Evidence before the inquiry, including studies from the Australian Institute of Family Studies, Professor Richard Chisholm and the Family Law Council, indicates that provisions in the Family Law Act are a disincentive to parents to raise safety concerns for fear of falling foul of the court. These include the so-called 'friendly parent' provisions and the ability of the court to order costs for false allegations against another parent.

It is not hard to understand why this would occur, as in each case the stakes are high for a parent who is not believed. In relation to the 'friendly parent' provisions, a court is required to take into account the willingness and extent to which one parent has facilitated the child having a relationship with the other parent when determining the best interests of the child and, ultimately, orders dealing with parenting arrangements and parental responsibility. A finding that a parent has not facilitated the relationship with the other parent may result—and has resulted—in a court deciding to grant more, or exclusive, time with the other parent even though there may be good reasons to explain the failure to facilitate, such as a fear of violence, abuse or risk to the child. Professor Chisholm's review concluded:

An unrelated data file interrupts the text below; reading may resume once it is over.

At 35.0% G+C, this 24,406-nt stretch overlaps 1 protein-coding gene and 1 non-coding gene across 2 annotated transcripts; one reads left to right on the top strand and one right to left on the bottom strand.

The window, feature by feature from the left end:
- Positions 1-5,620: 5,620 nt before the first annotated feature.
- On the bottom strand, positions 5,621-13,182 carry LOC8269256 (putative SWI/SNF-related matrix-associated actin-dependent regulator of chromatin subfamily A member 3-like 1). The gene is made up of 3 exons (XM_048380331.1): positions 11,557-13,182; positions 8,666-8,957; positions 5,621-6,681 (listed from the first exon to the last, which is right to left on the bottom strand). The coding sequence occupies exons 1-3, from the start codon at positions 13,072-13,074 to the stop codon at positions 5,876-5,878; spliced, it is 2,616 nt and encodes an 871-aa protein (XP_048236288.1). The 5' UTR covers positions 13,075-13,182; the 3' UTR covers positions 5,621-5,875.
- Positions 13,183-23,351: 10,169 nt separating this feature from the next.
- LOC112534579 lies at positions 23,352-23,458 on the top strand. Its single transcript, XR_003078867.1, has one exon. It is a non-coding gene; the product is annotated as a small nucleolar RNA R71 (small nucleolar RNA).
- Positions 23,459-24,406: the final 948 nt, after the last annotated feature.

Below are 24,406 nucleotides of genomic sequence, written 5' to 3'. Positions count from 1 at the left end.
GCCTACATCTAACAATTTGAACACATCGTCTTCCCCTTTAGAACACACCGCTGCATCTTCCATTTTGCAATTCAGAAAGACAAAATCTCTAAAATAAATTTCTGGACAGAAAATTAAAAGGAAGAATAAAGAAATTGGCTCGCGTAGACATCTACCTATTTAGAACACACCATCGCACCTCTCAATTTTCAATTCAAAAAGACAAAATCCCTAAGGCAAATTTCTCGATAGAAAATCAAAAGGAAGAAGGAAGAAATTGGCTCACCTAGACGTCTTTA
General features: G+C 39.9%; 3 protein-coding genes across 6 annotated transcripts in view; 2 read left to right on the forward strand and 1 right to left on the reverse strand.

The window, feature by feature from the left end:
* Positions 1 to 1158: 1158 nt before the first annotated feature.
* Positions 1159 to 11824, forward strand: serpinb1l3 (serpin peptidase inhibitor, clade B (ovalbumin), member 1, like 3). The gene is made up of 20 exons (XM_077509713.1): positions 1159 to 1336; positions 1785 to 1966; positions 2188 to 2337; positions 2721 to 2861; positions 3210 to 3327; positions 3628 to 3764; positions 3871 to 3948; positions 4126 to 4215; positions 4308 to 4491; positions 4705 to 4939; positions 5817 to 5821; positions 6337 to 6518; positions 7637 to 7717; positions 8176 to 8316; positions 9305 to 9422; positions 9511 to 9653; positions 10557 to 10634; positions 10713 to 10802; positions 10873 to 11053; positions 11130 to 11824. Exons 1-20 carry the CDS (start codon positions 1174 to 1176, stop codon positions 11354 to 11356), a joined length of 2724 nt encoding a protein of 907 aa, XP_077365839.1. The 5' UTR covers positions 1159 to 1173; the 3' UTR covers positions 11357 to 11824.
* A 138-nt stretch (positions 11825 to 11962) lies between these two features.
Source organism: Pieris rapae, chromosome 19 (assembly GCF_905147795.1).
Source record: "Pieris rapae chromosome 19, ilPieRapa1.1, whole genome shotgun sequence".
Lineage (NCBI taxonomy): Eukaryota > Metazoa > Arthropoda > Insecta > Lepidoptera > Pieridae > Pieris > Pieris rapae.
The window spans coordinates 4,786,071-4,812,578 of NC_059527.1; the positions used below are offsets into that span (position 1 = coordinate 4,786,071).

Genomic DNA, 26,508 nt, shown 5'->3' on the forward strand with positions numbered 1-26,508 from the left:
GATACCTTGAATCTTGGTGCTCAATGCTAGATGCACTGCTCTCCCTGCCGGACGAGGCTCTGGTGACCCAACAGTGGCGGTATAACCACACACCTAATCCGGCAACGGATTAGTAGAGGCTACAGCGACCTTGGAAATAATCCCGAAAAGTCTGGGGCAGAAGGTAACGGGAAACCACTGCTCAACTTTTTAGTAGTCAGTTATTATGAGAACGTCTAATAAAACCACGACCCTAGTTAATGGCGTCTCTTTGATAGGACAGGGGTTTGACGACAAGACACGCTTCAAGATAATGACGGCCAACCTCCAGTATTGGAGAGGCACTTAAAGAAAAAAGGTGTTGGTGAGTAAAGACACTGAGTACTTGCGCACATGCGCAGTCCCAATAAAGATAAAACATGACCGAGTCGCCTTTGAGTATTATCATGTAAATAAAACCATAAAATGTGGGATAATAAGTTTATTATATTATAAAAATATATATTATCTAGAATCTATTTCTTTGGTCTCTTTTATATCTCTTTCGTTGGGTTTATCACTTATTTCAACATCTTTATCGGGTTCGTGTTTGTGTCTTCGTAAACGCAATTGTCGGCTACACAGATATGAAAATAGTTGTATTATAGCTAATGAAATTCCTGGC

On the material available, it seems likely that the friendly parent provision, s 60CC(3)(c), while it might have had a beneficial effect in many situations, has had the undesirable consequence in some cases of discouraging some parents affected by violence from disclosing that violence to the family court.

In my mediation work I witnessed coercive, threatening and sometimes violent relationships where there was pressure by one parent on the other to agree to fifty-fifty shared care because it was seen as a default position, a normative arrangement, irrespective of the effect on the child. I also saw parents who were subject to violence or intimidation or were concerned about the treatment of their children by the other parent but who were reluctant to discuss these things or to withstand the pressures of the other parent to reach agreements about parenting that they felt were not in the best interests of their children. This was because they were fearful of being labelled an 'unfriendly' parent, due to the serious consequences such a label would attract. So they made a choice, understandable in the circumstances, to stay silent or risk losing contact with their child.

This bill will amend the 'friendly parent' provision by requiring a court to consider why a parent may not have been willing or able to facilitate the child's relationship with the other parent, and those reasons may well encompass violence or abuse. If the 'friendly parent' provision is to remain a factor to be taken into account by a court, and this bill does not repeal the provision altogether, it is imperative that the court be required to consider the context for a parent's failure to facilitate the child's relationship with the other parent. This will provide a fuller picture of the situation for the court and encourage a parent to disclose violence or abuse.